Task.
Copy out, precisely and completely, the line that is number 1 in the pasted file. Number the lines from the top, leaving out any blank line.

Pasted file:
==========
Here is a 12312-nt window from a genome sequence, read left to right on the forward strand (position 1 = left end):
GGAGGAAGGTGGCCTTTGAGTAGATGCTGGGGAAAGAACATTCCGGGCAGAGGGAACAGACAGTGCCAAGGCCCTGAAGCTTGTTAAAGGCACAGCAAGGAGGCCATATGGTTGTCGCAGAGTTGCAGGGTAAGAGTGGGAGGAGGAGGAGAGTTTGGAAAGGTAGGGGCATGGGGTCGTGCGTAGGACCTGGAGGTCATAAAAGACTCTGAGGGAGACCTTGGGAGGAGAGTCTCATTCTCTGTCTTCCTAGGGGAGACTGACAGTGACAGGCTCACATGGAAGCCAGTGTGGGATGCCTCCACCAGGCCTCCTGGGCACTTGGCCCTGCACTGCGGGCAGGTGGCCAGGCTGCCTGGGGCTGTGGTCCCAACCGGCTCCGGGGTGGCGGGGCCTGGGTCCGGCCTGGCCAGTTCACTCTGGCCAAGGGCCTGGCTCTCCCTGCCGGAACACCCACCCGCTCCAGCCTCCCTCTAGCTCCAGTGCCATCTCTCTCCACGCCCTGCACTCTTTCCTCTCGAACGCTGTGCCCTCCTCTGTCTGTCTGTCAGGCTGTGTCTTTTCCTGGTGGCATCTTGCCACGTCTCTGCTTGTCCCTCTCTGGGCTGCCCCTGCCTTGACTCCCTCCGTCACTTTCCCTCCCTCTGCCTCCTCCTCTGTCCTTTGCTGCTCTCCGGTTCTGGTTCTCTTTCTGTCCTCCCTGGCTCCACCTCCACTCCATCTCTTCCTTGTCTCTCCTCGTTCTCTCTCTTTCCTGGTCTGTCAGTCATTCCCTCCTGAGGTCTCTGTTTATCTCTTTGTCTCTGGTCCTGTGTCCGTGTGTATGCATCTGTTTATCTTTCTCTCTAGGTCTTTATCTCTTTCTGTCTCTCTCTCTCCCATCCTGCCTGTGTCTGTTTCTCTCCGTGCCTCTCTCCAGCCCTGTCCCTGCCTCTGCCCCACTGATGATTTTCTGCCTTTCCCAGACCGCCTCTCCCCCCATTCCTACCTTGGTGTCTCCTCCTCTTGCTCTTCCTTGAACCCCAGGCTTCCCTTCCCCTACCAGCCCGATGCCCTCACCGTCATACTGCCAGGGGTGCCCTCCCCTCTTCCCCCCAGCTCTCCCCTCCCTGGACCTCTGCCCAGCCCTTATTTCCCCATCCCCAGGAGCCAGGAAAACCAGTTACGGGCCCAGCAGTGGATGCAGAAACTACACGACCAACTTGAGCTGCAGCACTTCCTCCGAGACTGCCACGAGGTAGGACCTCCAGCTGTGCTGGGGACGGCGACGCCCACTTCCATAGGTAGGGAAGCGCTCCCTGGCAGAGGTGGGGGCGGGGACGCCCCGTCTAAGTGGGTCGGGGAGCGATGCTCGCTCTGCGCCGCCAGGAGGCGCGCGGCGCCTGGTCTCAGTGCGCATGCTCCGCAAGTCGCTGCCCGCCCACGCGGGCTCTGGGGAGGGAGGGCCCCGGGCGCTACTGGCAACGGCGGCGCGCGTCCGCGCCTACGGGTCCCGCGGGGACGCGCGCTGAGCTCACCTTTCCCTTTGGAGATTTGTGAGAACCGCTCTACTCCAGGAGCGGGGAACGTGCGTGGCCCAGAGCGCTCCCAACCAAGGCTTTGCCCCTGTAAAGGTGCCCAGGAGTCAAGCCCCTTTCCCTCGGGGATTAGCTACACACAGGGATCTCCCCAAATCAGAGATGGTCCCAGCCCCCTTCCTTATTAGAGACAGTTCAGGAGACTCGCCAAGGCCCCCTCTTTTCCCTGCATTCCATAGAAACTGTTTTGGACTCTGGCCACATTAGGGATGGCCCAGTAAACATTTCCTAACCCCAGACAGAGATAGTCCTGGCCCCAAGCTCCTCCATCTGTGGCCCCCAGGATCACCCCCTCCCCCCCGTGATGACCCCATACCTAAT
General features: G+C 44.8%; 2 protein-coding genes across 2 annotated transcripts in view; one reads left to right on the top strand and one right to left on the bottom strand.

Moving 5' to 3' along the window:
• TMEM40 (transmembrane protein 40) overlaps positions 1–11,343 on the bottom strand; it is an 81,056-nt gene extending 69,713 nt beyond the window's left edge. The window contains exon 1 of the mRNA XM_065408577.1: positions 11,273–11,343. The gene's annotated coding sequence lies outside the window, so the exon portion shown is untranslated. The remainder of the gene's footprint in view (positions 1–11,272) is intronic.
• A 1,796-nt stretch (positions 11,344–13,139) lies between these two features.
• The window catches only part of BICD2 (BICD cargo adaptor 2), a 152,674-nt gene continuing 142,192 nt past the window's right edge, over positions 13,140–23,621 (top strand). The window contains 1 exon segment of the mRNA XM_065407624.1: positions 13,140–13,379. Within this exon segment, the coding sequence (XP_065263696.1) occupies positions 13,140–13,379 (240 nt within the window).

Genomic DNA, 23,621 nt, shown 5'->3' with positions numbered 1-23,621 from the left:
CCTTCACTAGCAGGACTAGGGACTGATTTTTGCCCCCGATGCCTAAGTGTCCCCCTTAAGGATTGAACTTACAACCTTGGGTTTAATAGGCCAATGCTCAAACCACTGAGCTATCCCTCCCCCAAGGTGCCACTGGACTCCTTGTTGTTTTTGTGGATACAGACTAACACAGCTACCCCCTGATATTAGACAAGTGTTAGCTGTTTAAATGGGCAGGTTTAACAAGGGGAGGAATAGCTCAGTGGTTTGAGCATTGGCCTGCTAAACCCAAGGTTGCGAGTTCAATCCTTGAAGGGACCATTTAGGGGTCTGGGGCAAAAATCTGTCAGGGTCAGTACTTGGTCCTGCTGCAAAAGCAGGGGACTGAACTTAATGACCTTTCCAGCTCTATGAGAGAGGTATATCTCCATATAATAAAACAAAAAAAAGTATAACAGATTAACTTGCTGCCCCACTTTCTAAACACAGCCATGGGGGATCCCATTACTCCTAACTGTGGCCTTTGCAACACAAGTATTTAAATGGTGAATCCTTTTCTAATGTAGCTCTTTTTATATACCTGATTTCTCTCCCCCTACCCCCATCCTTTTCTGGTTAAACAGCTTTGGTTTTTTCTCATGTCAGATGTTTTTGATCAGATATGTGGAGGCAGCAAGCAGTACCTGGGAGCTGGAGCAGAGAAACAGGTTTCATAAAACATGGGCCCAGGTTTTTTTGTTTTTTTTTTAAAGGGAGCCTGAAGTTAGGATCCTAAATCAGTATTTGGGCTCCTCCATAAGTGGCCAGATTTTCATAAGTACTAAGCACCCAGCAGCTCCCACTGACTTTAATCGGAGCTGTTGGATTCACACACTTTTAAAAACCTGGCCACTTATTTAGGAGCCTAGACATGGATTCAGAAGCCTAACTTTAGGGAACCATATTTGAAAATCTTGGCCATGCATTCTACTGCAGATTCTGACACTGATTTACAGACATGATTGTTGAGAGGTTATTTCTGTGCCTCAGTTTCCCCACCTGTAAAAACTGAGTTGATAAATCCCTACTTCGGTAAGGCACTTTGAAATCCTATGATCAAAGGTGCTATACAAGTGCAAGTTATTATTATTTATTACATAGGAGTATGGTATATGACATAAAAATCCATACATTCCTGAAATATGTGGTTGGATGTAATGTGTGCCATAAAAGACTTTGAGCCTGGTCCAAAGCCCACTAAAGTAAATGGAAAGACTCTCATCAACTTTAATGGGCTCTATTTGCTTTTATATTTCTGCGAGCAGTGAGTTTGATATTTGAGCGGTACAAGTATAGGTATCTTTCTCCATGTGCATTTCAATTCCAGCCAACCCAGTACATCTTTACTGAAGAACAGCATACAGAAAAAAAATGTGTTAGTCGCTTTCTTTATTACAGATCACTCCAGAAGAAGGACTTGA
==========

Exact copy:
Here is a 12312-nt window from a genome sequence, read left to right on the forward strand (position 1 = left end):